Comments on PATH Article

(03/17/2009)

Dear Editor,

I am not a proponent or opponent of the PATH project. In fact I must admit that I know very little about the entire debate.

I do, however, take exception to the arguments presented in Mr. Howley's latest article published by you March 16th.

First let me state, that I am West Virginia born and bred, and if the Lord's willing, I will die here. I do not relish the thought of our beautiful landscape being usurped by high tension lines any more than Ted Kennedy not wanting windmills on his precious coastline.

The fact remains, that our national infrastructure (grid) for electricity is in serious trouble. Every summer, we face wide-spread electrical outages due to a system that is nearly over capacity. Someone will eventually have to "pay the piper", if this national infrastructure is not updated and modernized. I really do not know if this project is an integral part of this system upgrade, but if it is, I say West Virginia should be a part of the solution and not part of the problem.

As I previously stated, I am not an expert on this subject, but my background in the Industrial Gas Industry gives me a unique perspective on this subject. I have worked for three different industrial gas manufacturers over the past 25 years. Electricity is the primary cost in the manufacture of the three primary air gases, which are nitrogen, oxygen and argon. Electric costs represent 80% of the produced cost of these products.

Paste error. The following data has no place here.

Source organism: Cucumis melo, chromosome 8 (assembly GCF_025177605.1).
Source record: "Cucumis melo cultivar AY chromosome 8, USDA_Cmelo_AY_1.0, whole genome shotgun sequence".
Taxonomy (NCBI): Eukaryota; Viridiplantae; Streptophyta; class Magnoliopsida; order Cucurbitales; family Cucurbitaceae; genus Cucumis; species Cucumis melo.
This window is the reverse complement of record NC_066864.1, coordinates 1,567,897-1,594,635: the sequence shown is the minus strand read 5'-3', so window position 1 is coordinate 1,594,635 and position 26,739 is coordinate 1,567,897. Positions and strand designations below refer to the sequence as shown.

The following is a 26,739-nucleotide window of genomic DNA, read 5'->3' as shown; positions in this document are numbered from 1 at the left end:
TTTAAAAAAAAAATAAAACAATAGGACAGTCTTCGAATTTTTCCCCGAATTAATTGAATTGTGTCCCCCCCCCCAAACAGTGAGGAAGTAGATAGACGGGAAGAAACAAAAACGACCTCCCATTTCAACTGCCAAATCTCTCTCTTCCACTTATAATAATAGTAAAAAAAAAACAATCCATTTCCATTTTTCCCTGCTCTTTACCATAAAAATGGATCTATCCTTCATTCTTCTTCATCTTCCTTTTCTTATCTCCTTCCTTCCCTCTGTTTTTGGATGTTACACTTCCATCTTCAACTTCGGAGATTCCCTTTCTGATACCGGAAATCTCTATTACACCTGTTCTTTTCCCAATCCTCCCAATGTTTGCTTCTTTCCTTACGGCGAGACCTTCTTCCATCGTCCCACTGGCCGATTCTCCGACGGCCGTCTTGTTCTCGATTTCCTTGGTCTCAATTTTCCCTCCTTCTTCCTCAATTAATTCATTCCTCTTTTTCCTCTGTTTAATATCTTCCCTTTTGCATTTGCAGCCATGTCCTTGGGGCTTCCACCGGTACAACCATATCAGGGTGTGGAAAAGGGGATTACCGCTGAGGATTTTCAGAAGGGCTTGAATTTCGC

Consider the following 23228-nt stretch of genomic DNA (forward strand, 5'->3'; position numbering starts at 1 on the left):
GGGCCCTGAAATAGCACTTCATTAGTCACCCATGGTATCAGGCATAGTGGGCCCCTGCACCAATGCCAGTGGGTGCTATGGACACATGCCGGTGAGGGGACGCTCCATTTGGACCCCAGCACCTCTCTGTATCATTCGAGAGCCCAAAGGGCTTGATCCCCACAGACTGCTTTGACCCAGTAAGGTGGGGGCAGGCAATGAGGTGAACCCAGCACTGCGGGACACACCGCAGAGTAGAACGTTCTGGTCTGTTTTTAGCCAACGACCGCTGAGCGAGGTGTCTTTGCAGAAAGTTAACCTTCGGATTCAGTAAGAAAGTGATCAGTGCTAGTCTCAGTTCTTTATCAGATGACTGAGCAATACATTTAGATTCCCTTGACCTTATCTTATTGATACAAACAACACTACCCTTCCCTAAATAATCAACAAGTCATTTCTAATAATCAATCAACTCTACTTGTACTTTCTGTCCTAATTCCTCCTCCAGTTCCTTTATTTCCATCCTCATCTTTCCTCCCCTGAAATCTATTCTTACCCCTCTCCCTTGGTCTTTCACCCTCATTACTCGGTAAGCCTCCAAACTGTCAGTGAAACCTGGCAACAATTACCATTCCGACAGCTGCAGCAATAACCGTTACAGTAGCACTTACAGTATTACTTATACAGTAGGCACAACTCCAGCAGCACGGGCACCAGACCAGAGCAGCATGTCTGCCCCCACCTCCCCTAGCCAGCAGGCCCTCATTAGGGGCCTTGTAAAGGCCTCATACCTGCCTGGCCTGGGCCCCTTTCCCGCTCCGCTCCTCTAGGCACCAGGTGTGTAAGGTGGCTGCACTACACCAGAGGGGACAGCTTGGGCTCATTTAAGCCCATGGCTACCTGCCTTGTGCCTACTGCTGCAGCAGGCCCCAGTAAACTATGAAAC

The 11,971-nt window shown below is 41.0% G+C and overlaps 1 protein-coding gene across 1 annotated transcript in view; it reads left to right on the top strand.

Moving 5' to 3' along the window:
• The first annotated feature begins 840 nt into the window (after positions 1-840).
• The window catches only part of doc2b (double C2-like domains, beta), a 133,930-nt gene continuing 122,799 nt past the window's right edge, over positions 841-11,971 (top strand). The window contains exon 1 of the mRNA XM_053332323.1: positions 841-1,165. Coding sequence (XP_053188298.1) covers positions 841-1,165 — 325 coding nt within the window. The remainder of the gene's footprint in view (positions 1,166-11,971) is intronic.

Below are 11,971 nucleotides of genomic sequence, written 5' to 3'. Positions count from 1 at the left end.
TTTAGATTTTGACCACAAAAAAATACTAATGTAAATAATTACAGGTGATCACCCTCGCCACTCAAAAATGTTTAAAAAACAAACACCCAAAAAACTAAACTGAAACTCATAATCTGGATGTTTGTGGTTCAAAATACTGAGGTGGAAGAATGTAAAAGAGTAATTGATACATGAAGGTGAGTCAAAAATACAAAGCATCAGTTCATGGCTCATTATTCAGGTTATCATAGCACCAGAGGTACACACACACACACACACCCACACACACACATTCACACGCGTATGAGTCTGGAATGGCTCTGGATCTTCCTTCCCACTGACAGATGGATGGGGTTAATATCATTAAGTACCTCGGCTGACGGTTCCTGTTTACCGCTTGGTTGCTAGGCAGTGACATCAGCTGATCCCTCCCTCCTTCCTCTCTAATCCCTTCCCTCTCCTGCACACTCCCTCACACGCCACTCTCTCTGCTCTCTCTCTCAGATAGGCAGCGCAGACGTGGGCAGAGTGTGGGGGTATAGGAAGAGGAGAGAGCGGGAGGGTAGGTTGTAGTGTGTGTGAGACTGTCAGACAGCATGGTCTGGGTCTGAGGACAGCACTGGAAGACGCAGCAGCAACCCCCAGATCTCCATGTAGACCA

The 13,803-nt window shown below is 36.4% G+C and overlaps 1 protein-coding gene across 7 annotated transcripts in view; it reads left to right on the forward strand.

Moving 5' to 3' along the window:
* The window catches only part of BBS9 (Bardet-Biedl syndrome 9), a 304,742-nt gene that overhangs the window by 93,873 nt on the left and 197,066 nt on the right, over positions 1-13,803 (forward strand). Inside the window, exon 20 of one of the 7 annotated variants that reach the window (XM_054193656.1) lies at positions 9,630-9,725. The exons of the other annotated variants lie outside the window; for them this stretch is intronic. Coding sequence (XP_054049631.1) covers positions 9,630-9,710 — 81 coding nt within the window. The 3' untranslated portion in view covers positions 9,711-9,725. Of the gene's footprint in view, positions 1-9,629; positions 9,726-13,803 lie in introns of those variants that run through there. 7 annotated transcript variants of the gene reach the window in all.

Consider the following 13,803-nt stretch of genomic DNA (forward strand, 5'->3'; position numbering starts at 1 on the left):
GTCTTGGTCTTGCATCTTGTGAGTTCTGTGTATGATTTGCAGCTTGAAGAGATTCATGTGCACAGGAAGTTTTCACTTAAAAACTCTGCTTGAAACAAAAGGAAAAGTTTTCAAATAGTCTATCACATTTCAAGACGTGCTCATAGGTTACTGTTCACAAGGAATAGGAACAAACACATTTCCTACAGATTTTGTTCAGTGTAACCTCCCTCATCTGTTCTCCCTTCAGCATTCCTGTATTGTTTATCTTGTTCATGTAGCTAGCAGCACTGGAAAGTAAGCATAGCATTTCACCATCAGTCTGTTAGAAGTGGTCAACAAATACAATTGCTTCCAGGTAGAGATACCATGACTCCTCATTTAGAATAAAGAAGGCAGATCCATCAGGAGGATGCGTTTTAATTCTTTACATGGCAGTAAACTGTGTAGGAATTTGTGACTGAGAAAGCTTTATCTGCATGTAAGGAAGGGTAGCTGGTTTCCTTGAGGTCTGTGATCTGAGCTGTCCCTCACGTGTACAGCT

We have a natural gas generating plant in Pleasants Co. It is designed to operate during periods of peak demand, when the system can't supply the total demand. The electricity generated from this plant cost ten times the amount of our normal power. I will dare to be specific, lest anyone believe that this may be corporate propaganda. I don't know what the specific numbers are today, but three or four years ago, my company purchased power on an interruptible power contract for about 4 cents per kwh. When our power was interrupted by high demand, we either had to shut-down the plant, or buy power produced by the natural gas generator at about 42 cents per kwh!

Without inexpensive coal generated electricity, our West Virginia companies will be hard pressed to compete in an increasingly competitive world market.

We will have more closings like that of Century Aluminum.

We are blessed in West Virginia to have an economy based on energy that is produced by natural gas and coal. West Virginia has suffered less in this latest economic down-turn as a result of our energy based economy. Natural gas will continue to be a driver in our local economy, but it's not the answer to our electrical power problems.

If the current administration gets its' way with new "Cap and Trade" legislation, the result will be devastating to West Virginians. This policy will result in tremendous cost increases for our local power companies, as they have to purchase CO2 offsets in order to operate. These increases will hit West Virginians where it hurts the most, right in our pocketbooks.

Don't be fooled when the Obama Administration says they are only raising the tax on the top 5%. Every West Virginian will pay much higher electric bills as a result of the new Cap and Trade Tax. More West Virginia companies will struggle to survive, and more West Virginians will be looking for work.

Rick Moellendick, Vienna, WV